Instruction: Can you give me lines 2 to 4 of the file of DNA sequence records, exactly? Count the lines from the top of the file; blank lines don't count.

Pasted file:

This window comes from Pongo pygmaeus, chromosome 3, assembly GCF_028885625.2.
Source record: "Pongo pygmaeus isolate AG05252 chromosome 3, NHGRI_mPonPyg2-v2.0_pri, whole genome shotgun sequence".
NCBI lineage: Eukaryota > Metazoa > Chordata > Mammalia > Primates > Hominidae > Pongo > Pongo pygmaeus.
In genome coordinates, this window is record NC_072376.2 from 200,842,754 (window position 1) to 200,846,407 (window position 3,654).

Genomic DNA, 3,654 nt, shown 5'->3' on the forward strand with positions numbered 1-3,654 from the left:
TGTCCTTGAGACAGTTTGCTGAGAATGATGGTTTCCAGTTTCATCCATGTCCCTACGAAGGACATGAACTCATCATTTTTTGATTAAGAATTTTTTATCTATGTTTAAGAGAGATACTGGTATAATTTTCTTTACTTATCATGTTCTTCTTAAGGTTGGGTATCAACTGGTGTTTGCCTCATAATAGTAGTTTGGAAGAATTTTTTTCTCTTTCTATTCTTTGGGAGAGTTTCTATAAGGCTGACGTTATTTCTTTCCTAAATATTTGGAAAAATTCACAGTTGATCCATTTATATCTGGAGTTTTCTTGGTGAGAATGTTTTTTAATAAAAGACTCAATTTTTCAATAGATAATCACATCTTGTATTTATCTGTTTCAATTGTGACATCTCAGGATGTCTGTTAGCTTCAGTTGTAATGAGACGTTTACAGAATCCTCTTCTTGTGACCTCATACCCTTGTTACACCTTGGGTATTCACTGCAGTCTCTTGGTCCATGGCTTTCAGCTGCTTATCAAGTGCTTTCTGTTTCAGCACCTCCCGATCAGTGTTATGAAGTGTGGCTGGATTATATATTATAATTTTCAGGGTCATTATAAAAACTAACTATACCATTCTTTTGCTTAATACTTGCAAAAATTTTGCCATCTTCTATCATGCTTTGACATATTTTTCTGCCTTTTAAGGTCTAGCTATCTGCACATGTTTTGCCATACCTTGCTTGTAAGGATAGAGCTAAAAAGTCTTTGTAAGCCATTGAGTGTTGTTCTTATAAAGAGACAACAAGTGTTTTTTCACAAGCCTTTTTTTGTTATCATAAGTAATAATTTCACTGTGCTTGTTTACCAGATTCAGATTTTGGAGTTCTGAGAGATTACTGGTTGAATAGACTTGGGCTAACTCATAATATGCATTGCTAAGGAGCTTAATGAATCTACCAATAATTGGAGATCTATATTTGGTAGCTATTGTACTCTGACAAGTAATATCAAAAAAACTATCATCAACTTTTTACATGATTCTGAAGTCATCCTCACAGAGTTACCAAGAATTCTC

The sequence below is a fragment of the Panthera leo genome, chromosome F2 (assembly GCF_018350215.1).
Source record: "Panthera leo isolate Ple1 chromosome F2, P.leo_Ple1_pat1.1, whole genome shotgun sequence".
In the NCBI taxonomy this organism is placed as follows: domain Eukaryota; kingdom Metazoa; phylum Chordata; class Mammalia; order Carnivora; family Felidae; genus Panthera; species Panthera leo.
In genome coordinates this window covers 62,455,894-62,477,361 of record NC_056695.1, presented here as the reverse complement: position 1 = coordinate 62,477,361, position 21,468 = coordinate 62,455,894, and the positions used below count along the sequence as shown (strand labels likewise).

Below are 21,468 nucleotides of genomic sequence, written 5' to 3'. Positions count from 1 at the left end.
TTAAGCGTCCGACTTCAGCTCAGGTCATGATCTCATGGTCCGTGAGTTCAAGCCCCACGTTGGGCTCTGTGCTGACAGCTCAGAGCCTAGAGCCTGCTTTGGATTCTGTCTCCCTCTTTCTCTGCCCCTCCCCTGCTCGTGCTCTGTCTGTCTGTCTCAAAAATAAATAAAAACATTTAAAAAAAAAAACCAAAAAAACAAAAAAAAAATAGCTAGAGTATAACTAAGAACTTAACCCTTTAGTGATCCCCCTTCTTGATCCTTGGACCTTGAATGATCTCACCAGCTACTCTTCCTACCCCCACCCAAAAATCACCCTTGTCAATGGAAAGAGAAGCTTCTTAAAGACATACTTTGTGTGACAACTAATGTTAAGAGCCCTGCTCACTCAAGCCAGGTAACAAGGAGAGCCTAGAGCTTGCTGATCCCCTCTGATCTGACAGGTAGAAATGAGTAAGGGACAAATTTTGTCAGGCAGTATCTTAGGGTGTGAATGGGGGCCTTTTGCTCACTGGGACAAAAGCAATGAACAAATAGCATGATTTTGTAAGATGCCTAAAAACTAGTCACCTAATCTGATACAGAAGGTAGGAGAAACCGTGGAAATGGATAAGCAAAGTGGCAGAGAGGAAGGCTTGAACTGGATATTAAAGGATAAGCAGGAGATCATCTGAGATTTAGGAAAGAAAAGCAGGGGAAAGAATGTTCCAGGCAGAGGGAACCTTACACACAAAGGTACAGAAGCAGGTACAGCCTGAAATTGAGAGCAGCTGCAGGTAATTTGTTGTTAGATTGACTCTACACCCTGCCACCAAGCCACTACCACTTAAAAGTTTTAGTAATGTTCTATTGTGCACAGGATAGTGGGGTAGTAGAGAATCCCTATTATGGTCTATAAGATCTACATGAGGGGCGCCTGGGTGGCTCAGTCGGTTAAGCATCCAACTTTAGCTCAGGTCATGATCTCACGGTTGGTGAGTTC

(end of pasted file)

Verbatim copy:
Source record: "Pongo pygmaeus isolate AG05252 chromosome 3, NHGRI_mPonPyg2-v2.0_pri, whole genome shotgun sequence".
NCBI lineage: Eukaryota > Metazoa > Chordata > Mammalia > Primates > Hominidae > Pongo > Pongo pygmaeus.
In genome coordinates, this window is record NC_072376.2 from 200,842,754 (window position 1) to 200,846,407 (window position 3,654).